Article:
The MLB winter meetings in San Diego got off to a rip-roaring start on Monday with the defending champion Washington Nationals inking Stephen Strasburg to a record-breaking seven-year, $245 million contract.
This deal in and of itself is going to have wide-ranging implications on how the market plays out, especially when looking at free-agent starting pitchers.
This was not the only news to break from Southern California. The Gerrit Cole sweepstakes is heating up with one team about to make an offer and another seemingly falling flat in pursuit of the perennial Cy Young candidate.
It’s in this that we look at the top winners and losers from Day 1 of the MLB winter meetings.
This reigning World Series MVP blew the lid off the starting pitching market, agreeing to a seven-year, $245 million deal to remain in the nation’s capital. To put this into perspective, Strasburg’s average annual salary of $35 million equates to over $1 million per start throughout a 162-game regular season.
It’s astonishing to see how super agent Scott Boras continues to play teams like a fiddle. Strasburg’s deal calls for deferments, which means its total value will be a lot more than that $245 million figure. It also called for a full no-trade clause. Not too shabby for a dominant pitcher who is averaging a mere 26 starts over the past five seasons.
Things can certainly change moving forward this winter. We already know Los Angeles’ payroll is seemingly unlimited. But things are not looking great here. Team president Andrew Friedman noted Monday evening that there are no meetings scheduled with agent Scott Boras, who represents Dodgers targets Gerrit Cole and Anthony Rendon.
This comes on the heels of the Dodgers missing out on any real chance to add Stephen Strasburg to the mix. It also comes with the free-agent market drying up when it comes to top-end starters.
Adding to the intrigue here, Indians general manager Michael Chernoff is not looking to trade star shortstop Francisco Lindor. He’s been linked to the Dodgers more than any other team. For at least the first day of the meetings, Los Angeles came out as a loser. Let’s see if that changes moving forward this week.
We have to give Nats general manager Mike Rizzo credit for not pushing back in negotiations with Stephen Strasburg. The market dictated the record-setting deal Washington signed the reigning World Series MVP to on Monday.
Sure, ownership has made it clear that this means re-signing Anthony Rendon is unlikely . That might be a bitter pill to swallow for Rizzo and Co. Even then, the Nats now have the top end of their rotation settled for the foreseeable future with Strasburg and Max Scherzer. This makes the team a legit World Series contender over the next couple seasons.
There’s no shortage of contending mid-to-small market teams in need of rotation help. Not every squad in that category is like the Oakland Athletics, who apparently have a wealth of depth in the rotation. That makes Strasburg’s deal hard for these teams to swallow.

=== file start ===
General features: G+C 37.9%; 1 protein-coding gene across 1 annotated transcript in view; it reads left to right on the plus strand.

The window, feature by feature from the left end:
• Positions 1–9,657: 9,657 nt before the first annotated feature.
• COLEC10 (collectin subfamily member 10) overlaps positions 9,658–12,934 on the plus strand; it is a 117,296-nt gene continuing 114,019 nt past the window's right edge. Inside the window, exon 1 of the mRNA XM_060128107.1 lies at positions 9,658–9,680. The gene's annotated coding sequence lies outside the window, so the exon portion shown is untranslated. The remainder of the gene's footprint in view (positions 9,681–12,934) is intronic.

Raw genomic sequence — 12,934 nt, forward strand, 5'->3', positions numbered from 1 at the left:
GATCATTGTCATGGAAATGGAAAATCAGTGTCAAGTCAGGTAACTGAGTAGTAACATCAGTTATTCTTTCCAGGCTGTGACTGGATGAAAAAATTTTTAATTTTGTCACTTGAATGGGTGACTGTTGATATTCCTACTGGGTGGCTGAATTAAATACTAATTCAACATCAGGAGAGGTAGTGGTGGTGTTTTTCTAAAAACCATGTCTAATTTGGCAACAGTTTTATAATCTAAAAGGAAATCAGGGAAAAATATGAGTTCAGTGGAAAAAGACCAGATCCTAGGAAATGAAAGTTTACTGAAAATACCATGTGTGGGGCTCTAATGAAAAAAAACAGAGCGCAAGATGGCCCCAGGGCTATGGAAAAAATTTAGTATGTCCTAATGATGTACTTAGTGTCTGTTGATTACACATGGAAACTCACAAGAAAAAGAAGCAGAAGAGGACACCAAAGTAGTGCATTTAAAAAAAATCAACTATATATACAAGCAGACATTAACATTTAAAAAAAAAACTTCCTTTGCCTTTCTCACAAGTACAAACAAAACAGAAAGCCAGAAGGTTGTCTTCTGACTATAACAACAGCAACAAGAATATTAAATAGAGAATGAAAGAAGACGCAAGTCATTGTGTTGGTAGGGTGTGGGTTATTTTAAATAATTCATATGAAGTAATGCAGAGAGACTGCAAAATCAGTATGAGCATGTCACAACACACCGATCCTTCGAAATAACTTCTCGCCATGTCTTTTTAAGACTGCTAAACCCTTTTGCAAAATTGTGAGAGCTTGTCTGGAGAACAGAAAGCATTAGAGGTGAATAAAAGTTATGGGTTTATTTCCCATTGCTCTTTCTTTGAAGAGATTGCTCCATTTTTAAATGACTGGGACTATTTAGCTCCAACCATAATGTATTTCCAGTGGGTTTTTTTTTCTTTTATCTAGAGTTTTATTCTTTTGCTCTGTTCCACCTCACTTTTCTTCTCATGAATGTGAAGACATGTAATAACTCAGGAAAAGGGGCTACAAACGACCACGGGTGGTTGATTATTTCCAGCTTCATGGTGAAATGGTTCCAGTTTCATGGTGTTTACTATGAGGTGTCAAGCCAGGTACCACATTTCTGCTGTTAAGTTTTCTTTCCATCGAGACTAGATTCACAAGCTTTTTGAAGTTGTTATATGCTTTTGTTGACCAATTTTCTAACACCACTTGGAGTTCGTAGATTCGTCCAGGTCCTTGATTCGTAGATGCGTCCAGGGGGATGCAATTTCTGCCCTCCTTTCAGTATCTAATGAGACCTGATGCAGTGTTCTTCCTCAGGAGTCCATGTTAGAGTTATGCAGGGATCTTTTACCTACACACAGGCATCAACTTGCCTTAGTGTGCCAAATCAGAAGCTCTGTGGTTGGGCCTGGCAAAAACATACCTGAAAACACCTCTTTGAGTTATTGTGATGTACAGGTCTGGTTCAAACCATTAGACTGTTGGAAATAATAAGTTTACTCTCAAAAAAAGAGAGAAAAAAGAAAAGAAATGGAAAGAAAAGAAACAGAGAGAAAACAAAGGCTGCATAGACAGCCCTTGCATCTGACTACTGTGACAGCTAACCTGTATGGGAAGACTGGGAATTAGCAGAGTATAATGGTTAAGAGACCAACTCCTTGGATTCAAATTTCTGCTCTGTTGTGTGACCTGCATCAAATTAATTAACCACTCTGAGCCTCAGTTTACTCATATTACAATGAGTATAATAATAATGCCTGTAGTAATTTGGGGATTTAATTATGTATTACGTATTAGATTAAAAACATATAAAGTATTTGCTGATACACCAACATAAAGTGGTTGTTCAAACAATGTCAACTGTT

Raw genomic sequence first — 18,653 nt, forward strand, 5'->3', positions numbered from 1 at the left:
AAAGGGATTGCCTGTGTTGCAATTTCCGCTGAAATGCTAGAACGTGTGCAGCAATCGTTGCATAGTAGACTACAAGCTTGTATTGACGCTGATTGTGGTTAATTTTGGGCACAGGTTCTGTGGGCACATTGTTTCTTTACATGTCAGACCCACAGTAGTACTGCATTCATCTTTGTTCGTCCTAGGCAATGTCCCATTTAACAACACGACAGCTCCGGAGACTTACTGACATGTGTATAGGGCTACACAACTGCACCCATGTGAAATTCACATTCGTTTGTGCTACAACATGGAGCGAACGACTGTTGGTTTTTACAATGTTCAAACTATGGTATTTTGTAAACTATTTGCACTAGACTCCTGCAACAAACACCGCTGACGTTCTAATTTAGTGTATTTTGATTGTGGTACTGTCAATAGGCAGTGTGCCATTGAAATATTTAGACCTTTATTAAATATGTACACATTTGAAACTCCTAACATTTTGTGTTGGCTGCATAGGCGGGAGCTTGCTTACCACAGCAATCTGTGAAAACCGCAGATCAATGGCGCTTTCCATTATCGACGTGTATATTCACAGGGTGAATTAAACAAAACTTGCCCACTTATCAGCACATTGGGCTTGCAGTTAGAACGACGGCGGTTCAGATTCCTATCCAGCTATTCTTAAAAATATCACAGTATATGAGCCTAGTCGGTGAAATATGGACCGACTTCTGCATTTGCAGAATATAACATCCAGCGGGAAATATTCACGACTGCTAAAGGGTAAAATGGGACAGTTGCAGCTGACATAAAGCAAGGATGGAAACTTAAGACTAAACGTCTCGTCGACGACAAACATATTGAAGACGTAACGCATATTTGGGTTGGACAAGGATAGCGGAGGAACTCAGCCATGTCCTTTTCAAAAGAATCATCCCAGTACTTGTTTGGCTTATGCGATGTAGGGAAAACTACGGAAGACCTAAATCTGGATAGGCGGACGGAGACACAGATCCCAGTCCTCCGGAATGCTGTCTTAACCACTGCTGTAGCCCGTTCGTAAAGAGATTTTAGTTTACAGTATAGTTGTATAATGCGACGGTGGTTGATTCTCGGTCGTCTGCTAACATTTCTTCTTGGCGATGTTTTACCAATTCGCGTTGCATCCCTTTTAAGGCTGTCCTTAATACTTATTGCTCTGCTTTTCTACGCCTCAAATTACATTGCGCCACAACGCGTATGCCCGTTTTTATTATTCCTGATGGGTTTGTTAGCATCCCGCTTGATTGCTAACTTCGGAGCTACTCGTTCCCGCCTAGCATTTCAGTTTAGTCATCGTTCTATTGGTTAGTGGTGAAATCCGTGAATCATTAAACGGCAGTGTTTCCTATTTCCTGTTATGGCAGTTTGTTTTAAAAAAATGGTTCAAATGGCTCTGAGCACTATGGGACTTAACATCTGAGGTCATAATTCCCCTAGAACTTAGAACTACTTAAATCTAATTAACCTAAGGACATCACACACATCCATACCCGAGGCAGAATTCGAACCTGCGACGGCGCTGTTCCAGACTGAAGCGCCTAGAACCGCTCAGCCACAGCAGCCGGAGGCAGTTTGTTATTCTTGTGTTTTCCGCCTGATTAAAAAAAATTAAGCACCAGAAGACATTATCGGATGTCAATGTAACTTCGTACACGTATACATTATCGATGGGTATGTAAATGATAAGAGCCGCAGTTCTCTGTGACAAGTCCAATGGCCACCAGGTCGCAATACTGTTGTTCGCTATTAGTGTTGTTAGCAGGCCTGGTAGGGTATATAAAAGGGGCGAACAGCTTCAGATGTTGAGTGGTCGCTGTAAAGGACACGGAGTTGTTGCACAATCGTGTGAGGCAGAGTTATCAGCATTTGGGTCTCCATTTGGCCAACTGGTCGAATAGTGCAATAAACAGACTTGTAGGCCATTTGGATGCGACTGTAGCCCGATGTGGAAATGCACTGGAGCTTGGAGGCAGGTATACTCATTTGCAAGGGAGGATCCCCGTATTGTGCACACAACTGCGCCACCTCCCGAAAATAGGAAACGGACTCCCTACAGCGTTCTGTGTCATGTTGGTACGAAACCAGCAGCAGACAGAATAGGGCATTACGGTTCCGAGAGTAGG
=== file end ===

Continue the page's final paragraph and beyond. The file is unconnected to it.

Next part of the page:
It’s not that the likes of the Indians, Cardinals or even the Padres were really in on Strasburg. Rather, it pushes up the numbers for lesser pitchers as free agency moves forward. The likes of Hyun-Jin Ryu, Dallas Keuchel and Madison Bumgarner are now going to see more robust markets. That could force those outside of the huge markets out of the conversation for these top-end starters.
Immediately after Strasburg inked his record-breaking deal, attention turned to what this means for the AL Cy Young runner-up. Needless to say, a younger Cole is going surpass both the total value and average annual salary of Strasburg’s deal. It also comes after the New York Yankees reportedly offered Cole a contract very much similar to what it took the Nationals to retain their ace.
What does this all mean? Cole’s contract could come in at north of $300 million in terms of total value. He’s quite simply the most-dominating pitcher in baseball right now. Heck, look at what Cole has done the past two seasons compared to Strasburg.
Given these numbers and the fact that Cole is two years younger than Strasburg, the final figures he receives in free agency are going to be absolutely stunning.
You know that GIF of poking a stick and hoping something happens? That’s pretty much every die-hard Major League Baseball fan as Day 1 of the winter meeting wrapped up Monday night. Outside of Strasburg’s record-breaking deal, it was very quiet.
This isn’t terribly surprising. Last winter was one of the slowest-moving free-agent markets in baseball history. It’s been a bit more active this month. However, things did not get off to a busy start. Top-end free agents remain on the market. Very few rumors have circulated regarding players on the trade market. The hope here is that something changes as the week progresses. We’re just not too confident.